Rule 55(a) of the Federal Rules of Civil Procedure provides that "[w]hen a party against whom a judgment for affirmative relief is sought has failed to plead or otherwise defend... the clerk must enter the party's default." After a default has been entered and the defendant fails to appear or move to set aside the default, the court may, on the plaintiff's motion, enter a default judgment. Fed.R.Civ.P. 55(b)(2). Here, the Clerk of Court has entered Defendants' default. Thus, the Court may consider Best Western's request for default judgment.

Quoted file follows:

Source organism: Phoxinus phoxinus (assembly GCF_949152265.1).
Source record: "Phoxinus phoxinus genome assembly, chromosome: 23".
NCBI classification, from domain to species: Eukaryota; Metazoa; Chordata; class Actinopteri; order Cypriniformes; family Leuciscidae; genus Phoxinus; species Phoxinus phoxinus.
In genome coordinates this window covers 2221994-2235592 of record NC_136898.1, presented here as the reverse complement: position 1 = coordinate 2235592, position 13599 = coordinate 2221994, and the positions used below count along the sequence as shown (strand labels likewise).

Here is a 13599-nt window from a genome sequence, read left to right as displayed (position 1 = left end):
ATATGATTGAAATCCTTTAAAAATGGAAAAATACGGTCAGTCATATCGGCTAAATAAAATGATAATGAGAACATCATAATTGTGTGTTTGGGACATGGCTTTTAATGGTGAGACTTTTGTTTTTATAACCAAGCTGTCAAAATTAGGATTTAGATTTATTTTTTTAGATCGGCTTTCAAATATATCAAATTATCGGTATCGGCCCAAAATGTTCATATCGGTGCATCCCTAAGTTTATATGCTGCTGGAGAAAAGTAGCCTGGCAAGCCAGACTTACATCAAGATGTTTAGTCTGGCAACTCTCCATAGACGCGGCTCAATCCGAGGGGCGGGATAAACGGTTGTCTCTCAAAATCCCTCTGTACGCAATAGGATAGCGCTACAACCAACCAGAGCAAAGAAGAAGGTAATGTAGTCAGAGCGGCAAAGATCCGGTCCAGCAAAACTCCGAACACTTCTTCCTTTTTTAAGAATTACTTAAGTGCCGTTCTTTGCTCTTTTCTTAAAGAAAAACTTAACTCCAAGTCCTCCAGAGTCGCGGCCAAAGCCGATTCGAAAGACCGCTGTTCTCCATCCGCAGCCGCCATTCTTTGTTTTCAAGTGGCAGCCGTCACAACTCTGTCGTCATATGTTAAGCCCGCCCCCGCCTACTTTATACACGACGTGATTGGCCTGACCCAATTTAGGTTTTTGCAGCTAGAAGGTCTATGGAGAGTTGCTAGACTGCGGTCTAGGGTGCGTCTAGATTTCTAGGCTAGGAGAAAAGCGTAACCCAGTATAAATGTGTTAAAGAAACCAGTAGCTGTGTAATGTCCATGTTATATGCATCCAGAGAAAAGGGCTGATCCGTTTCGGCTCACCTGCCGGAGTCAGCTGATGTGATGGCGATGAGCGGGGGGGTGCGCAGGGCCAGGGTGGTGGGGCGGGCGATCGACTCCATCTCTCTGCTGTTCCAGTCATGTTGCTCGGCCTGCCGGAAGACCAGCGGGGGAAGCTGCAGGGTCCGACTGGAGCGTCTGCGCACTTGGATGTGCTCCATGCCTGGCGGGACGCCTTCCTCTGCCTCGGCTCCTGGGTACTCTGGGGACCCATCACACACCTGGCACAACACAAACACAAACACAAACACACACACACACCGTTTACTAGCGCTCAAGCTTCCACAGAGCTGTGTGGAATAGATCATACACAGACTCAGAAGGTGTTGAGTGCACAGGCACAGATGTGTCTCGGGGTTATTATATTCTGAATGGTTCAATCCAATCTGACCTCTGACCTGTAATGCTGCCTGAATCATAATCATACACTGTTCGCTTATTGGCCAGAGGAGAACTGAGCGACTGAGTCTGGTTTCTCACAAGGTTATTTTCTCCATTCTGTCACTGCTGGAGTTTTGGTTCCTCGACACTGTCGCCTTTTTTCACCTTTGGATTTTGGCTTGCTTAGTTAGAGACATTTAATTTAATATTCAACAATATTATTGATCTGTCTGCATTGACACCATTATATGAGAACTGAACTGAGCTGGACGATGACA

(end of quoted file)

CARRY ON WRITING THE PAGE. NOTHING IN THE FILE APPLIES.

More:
Once default is entered, the well-pleaded factual allegations in the complaint are taken as true, except for those relating to the amount of damages. TeleVideo Sys., Inc. v. Heidenthal, 826 F.2d 915, 917-18 (9th Cir. 1987). However, "necessary facts not contained in the pleadings, and claims which are legally insufficient, are not established by default." Cripps v. Life Ins. Co. of N. Am., 980 F.2d 1261, 1267 (9th Cir. 1992) (citing Danning v. Lavine, 572 F.2d 1386, 1388 (9th Cir.1978)); see also DIRECTV, Inc. v. Hoa Huynh, 503 F.3d 847, 854 (9th Cir. 2007) (for default judgment purposes, a defendant is not held to admit facts that are not well-pled or conclusions of law). The court must consider whether the alleged facts state a claim for relief. 10A Wright, Miller & Kane, Federal Practice and Procedure: Civil 3d § 2688, at 63 (1998) (the court must "consider whether the unchallenged facts constitute a legitimate cause of action, since a party in default does not admit mere conclusions of law").